Growing Opposition to Anti-Gay Genocide in Uganda

My heroes at Other Sheep, the outreach ministry to sexual minorities in the developing world, have posted their January online newsletter with links to the latest stories about Uganda’s pending Anti-Homosexuality Bill. Although the bill may still pass in some form, possibly without the death penalty provisions, even conservative Christian leaders are beginning to realize they need to distance themselves from this legislation. Here’s an excerpt of one story from the newsletter:

(New York, December 11) – A United Nations General Assembly panel that met this week broke new ground and helped build new momentum for ending human rights violations based on sexual orientation and gender identity, a coalition of sponsoring nongovernmental organizations said today.

The meeting included discussion of discriminatory and draconian “anti-homosexuality” legislation currently before the Ugandan parliament, and of the role of American religious groups in promoting repression across Africa. In a groundbreaking move, a representative of the Holy See in the audience read a statement strongly condemning the criminalization of homosexual conduct.

The panel, held yesterday on the 61st anniversary of the adoption of the Universal Declaration of Human Rights, featured speakers from Honduras, India, the Philippines, and Zambia, as well as Uganda, where the proposed “anti-homosexuality law” shows the steady threat of government repression.

Sweden organized the panel in coalition with Argentina, Brazil, Croatia, France, the Netherlands, and Norway. It was sponsored by a group of six nongovernmental organizations that defend the rights of lesbian, gay, bisexual, and transgender (LGBT) people. The audience of 200 people included delegates from over 50 nations.

Ugandan lawmakers are currently debating the “anti-homosexuality” bill. While there were reports that the death-penalty provisions might be stripped from the bill, other punishments would remain that would drive many Ugandans underground or out of the country, participants said.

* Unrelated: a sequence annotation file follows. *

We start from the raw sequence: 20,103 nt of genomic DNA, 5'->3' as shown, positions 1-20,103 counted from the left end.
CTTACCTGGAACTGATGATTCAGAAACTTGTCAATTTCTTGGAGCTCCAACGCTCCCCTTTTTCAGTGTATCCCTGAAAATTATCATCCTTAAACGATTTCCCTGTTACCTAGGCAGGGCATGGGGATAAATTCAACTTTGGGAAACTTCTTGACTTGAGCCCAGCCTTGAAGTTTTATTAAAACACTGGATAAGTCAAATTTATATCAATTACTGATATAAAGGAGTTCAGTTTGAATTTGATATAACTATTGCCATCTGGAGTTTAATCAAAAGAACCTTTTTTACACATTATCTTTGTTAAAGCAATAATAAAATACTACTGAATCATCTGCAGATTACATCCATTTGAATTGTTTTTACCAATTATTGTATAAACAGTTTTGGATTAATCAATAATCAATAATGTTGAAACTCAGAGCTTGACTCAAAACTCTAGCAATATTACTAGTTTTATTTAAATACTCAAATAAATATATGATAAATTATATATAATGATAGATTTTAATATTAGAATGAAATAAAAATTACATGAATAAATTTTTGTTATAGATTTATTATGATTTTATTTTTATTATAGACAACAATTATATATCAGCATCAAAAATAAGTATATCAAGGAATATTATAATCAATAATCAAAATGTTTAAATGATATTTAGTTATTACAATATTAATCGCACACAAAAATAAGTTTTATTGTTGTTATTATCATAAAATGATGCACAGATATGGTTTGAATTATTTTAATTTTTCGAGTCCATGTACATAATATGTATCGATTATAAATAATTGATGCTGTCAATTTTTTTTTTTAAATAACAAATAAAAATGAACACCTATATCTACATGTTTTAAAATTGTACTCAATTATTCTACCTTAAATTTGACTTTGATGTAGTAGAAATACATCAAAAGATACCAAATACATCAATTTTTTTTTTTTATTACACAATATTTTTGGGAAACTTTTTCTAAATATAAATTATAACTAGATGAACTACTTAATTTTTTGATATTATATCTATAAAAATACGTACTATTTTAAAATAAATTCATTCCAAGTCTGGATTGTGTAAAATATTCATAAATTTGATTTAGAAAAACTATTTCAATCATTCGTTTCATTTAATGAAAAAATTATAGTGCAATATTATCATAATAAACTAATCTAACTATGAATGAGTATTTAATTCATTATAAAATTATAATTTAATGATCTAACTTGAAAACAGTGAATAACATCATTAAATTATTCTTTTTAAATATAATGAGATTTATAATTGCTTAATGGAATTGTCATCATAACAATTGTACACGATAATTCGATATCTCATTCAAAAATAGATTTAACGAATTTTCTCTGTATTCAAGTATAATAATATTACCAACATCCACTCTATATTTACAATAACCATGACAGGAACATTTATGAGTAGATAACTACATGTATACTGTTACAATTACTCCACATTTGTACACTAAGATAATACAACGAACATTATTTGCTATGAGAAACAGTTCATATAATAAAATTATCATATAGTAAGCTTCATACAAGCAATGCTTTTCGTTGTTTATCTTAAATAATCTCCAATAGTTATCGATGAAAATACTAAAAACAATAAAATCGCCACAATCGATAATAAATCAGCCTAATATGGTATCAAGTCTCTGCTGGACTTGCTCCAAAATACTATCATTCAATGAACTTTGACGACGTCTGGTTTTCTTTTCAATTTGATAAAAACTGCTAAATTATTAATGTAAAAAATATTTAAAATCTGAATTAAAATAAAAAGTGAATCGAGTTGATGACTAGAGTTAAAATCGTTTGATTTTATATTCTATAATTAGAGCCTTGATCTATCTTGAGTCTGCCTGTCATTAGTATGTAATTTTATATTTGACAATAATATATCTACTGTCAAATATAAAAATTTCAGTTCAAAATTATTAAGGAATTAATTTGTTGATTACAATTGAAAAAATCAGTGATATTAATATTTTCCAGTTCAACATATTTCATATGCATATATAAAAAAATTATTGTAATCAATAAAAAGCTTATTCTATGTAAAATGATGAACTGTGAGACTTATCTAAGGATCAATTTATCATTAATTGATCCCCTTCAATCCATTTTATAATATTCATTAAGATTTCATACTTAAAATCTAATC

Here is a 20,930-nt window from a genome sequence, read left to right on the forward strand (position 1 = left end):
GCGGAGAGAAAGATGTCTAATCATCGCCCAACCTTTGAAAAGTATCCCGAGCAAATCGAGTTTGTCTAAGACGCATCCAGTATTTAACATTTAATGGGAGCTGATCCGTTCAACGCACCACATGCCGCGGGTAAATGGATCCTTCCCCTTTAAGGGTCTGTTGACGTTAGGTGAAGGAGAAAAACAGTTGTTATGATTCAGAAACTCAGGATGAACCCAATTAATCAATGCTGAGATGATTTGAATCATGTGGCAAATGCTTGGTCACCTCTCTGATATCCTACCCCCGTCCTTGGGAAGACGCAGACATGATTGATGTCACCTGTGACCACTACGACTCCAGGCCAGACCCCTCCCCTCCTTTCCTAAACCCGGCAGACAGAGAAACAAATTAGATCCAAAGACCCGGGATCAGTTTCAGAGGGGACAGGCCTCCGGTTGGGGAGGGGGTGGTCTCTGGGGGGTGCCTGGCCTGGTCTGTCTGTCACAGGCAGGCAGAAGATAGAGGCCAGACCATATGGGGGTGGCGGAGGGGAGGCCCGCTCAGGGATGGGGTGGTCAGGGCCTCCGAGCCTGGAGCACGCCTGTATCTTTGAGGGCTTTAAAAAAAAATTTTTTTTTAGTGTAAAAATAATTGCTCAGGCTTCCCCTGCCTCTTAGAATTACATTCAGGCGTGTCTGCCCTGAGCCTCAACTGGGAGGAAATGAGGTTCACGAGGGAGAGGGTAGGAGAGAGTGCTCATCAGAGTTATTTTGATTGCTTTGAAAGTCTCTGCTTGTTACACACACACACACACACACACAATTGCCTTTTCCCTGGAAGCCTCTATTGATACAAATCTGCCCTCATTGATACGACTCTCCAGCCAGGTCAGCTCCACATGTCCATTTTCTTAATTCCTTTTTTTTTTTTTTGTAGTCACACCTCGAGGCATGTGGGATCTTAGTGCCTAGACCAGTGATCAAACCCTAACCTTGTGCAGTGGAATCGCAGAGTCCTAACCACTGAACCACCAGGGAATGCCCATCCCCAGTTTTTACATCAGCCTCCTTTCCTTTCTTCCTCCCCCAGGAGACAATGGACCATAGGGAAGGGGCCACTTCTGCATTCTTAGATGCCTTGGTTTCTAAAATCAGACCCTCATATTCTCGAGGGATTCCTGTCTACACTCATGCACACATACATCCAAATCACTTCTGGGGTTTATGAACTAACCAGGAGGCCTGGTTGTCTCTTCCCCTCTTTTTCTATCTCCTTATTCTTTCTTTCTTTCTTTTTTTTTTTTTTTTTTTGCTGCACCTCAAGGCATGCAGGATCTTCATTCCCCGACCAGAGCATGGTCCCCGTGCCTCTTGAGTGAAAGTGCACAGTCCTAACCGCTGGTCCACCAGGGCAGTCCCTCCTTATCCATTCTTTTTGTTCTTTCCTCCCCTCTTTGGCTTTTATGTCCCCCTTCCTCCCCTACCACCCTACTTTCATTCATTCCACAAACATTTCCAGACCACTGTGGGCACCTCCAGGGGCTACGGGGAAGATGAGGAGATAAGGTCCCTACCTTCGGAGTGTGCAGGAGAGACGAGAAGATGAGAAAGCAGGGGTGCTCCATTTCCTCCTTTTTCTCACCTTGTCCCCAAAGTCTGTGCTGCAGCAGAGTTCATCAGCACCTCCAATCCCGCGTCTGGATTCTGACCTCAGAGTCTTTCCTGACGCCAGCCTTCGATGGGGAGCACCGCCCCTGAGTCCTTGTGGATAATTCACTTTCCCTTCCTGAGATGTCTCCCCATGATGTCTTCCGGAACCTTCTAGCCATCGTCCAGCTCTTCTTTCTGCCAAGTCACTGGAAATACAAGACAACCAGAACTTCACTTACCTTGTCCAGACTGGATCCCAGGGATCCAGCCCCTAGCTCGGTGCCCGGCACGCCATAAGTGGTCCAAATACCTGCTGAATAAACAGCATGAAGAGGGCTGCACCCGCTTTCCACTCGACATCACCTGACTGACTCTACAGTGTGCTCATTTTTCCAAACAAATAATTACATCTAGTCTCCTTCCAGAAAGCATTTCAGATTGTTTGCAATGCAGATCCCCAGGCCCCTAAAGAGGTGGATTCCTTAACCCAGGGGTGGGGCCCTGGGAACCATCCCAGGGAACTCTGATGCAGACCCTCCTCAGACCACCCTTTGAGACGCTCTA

Speaking on the panel, Victor Mukasa, co-founder of Sexual Minorities Uganda (SMUG) and program associate for the International Gay and Lesbian Human Rights Commission (IGLRHC), described how he was forced to leave Uganda following police brutality and raids on his home. He said that Uganda’s “anti-homosexuality” bill reflects a pattern of state-sponsored homophobia spreading across the African continent.

“Lack of security, arbitrary arrests and detentions, violence, and killings of LGBT people have become the order of the day in Africa,” said Mukasa. “Nothing can change as long as LGBT people live in fear for their safety when they claim their basic human rights.”

The statement from the Holy See said it “opposes all forms of violence and unjust discrimination against homosexual persons, including discriminatory penal legislation which undermines the inherent dignity of the human person….[T]he murder and abuse of homosexual persons are to be confronted on all levels, especially when such violence is perpetrated by the State.”

Also at the panel discussion, the Reverend Kapya Kaoma, an Anglican priest from Zambia who is project director for Political Research Associates (PRA) in Massachusetts, presented the group’s new report, Globalizing the Culture Wars: U.S. Conservatives, African Churches, and Homophobia….

A Reading for Epiphany: “The True Christmas Spirit”

John and Karen Bulbuk are evangelical missionaries to Romania, whom I met through friends when they were visiting the US several years ago. You can subscribe to their monthly e-newsletter by emailing Karen at . I was touched by her Christmas message, which she’s given me permission to reprint below. Jan. 6 is the 12th day of Christmas, the feast of the Epiphany, so technically this is still timely!

The True Christmas Spirit
by Karen Bulbuk

For some, the Christmas season is a time when separation from loved ones or haunting memories cause loneliness and depression to settle on their spirits like thick morning fog on the seacoast. Others spend weeks in frenetic preparations – decorating homes to look like gingerbread cottages, throwing lavish parties, scouring stores for the “perfect” gifts for friends and family, and creating culinary masterpieces, – all to climax in a 24-hour marathon of gorging on seasonal delicacies and watching the kids rip open their long-anticipated presents. But when it’s all over, the food has been eaten, the presents have been used, broken, stuck in a closet or exchanged, and the decorations stowed away until next year, many of us are left feeling empty, exhausted and let down. We vow that next year it will be different – we’ll start earlier, and we’ll try harder to capture the real meaning of Christmas. However, what is that real meaning, anyway?